When steak develops a nice brown crust, turn the heat down on a stove to medium and continue cooking to the desired doneness. When grilling the steak, move it to an indirect heat area and continue grilling to your liking. Flipping the steak every few minutes is essential to achieve even doneness. About halfway through cooking, insert a meat thermometer into the thickest part of the steak to check the temperature. Alternatively, use a finger test method to check the doneness. When pan-frying the steak, finish it off with a knob of butter and fresh thyme. Baste the steak with a tablespoon. Melted butter will add even more flavor to an already flavorsome dry-aged steak. Remove steak from the heat source when the internal temperature is 5° Fahrenheit below the desired doneness.
Step 6: Leave the steak to rest
Leave the steak to rest for at least 5 minutes, depending on the steak size. It’ll allow the juices to redistribute throughout the meat, making it more tender and flavorful. When you cut into a steak that has not been allowed to rest, all juices will run out, leaving the meat dry and tough. So be patient and let your steak rest for at least five minutes before cutting into it.
Steak Temperature Chart
- Rare steak: 125° F;
- Medium rare steak: 135° F;
- Medium steak: 145° F;
- Medium-well steak: 150° F;
- Well done, steak: 160° F
Take a meat thermometer and stick it into the thickest part of the meat to check its doneness.
I like to use the finger test method since it’s accurate and does not require any equipment. For most home cooks, it can be hard to determine the doneness of a steak just by touching it. Here’s a video explaining how to use the finger test method:
Note: thick steak takes longer to cook but at the same time it’s more forgiving meaning there’s more room for error when cooking. Grilling thin steak cuts or pan-frying takes more skill since they overcook much faster.
Dry-Aged Steak Buying Guide
Here’s what you need to know before buying dry-aged steak:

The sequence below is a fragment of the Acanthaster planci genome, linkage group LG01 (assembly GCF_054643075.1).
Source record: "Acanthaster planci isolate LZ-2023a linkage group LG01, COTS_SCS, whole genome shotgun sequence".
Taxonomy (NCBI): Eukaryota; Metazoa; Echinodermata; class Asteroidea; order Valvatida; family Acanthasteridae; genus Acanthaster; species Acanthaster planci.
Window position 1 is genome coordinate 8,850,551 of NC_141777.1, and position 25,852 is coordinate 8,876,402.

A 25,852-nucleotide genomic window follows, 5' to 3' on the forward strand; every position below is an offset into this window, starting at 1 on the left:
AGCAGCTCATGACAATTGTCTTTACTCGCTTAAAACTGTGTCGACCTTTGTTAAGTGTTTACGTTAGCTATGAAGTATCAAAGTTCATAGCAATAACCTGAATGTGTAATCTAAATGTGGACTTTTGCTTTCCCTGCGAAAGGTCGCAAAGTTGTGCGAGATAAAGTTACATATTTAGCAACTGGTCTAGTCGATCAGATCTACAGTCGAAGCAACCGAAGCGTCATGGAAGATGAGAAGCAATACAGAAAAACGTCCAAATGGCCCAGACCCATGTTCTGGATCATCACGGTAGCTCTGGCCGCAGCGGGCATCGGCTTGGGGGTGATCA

- When buying dry-aged steak, choose the best cut there is. It can be t-bone, ribeye, porterhouse, or NY strip steak. These steak cuts have the best marbling and are known for tenderness and fantastic flavor.
- Dry-aged steak is typically aged for at least 21 days and up to several months. If you’re unsure how long you like your steak aged, start with 21 days and go from there. Keep in mind that the longer the steak is aged, the more intense its flavor. Ask your butcher for their recommendation. It may take a few tries to get the sweet spot for your taste buds, but trust me that you’ll never want to look back once you find that sweet spot.
- USDA Prime is the highest quality grade of beef and is what you’ll want to look for when buying dry-aged steak. After all, you’re not eating dry-aged steak every day, so you might as well treat yourself to the best quality steak.
- Only purchase beef from a reliable butcher shop (online retailer or specialty store). Dry-aged steak can be pretty expensive, so you’ll want to ensure you’re getting your money’s worth. Some butchers are using in-house rating systems, which are not always reliable.
Can you pan fry dry-aged steak?
Yes, you can pan-fry a dry-aged steak. In fact, it’s the easiest way to cook a dry-aged steak since it takes only a few minutes.
Should you salt dry-aged steak?
You should salt dry-aged steak before cooking. It’s best to do it 30 minutes before cooking. The salt will help to bring out the flavor of the meat. Additionally, salt the steak after cooking if you feel the need for it.